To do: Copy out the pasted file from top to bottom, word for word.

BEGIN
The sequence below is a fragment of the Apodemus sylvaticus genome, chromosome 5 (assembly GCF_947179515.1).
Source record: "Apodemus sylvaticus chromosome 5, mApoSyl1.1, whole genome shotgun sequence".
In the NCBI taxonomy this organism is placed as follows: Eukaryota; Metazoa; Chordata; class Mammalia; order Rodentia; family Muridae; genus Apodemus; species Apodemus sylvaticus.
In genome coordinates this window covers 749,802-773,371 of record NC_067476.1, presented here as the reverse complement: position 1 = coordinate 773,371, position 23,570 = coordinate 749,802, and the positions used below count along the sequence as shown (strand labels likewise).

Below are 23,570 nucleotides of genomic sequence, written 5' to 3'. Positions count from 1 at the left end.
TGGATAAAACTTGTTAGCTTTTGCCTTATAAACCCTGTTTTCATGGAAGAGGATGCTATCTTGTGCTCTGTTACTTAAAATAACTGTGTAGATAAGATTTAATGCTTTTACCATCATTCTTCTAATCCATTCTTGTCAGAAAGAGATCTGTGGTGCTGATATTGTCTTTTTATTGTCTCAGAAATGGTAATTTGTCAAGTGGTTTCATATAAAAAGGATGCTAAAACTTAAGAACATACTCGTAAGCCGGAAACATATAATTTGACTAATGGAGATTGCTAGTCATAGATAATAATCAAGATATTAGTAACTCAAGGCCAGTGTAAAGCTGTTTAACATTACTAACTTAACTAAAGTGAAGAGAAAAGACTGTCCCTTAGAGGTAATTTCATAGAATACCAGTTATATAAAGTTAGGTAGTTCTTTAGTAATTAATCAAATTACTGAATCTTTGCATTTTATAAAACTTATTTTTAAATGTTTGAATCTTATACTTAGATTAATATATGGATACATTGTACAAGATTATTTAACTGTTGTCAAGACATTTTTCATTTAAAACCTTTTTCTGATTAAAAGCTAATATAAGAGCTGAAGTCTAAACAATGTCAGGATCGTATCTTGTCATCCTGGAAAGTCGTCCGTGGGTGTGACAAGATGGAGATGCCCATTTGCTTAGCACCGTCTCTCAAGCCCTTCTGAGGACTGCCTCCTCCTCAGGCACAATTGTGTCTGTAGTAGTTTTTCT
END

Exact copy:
The sequence below is a fragment of the Apodemus sylvaticus genome, chromosome 5 (assembly GCF_947179515.1).
Source record: "Apodemus sylvaticus chromosome 5, mApoSyl1.1, whole genome shotgun sequence".
In the NCBI taxonomy this organism is placed as follows: Eukaryota; Metazoa; Chordata; class Mammalia; order Rodentia; family Muridae; genus Apodemus; species Apodemus sylvaticus.
In genome coordinates this window covers 749,802-773,371 of record NC_067476.1, presented here as the reverse complement: position 1 = coordinate 773,371, position 23,570 = coordinate 749,802, and the positions used below count along the sequence as shown (strand labels likewise).

Below are 23,570 nucleotides of genomic sequence, written 5' to 3'. Positions count from 1 at the left end.
TGGATAAAACTTGTTAGCTTTTGCCTTATAAACCCTGTTTTCATGGAAGAGGATGCTATCTTGTGCTCTGTTACTTAAAATAACTGTGTAGATAAGATTTAATGCTTTTACCATCATTCTTCTAATCCATTCTTGTCAGAAAGAGATCTGTGGTGCTGATATTGTCTTTTTATTGTCTCAGAAATGGTAATTTGTCAAGTGGTTTCATATAAAAAGGATGCTAAAACTTAAGAACATACTCGTAAGCCGGAAACATATAATTTGACTAATGGAGATTGCTAGTCATAGATAATAATCAAGATATTAGTAACTCAAGGCCAGTGTAAAGCTGTTTAACATTACTAACTTAACTAAAGTGAAGAGAAAAGACTGTCCCTTAGAGGTAATTTCATAGAATACCAGTTATATAAAGTTAGGTAGTTCTTTAGTAATTAATCAAATTACTGAATCTTTGCATTTTATAAAACTTATTTTTAAATGTTTGAATCTTATACTTAGATTAATATATGGATACATTGTACAAGATTATTTAACTGTTGTCAAGACATTTTTCATTTAAAACCTTTTTCTGATTAAAAGCTAATATAAGAGCTGAAGTCTAAACAATGTCAGGATCGTATCTTGTCATCCTGGAAAGTCGTCCGTGGGTGTGACAAGATGGAGATGCCCATTTGCTTAGCACCGTCTCTCAAGCCCTTCTGAGGACTGCCTCCTCCTCAGGCACAATTGTGTCTGTAGTAGTTTTTCT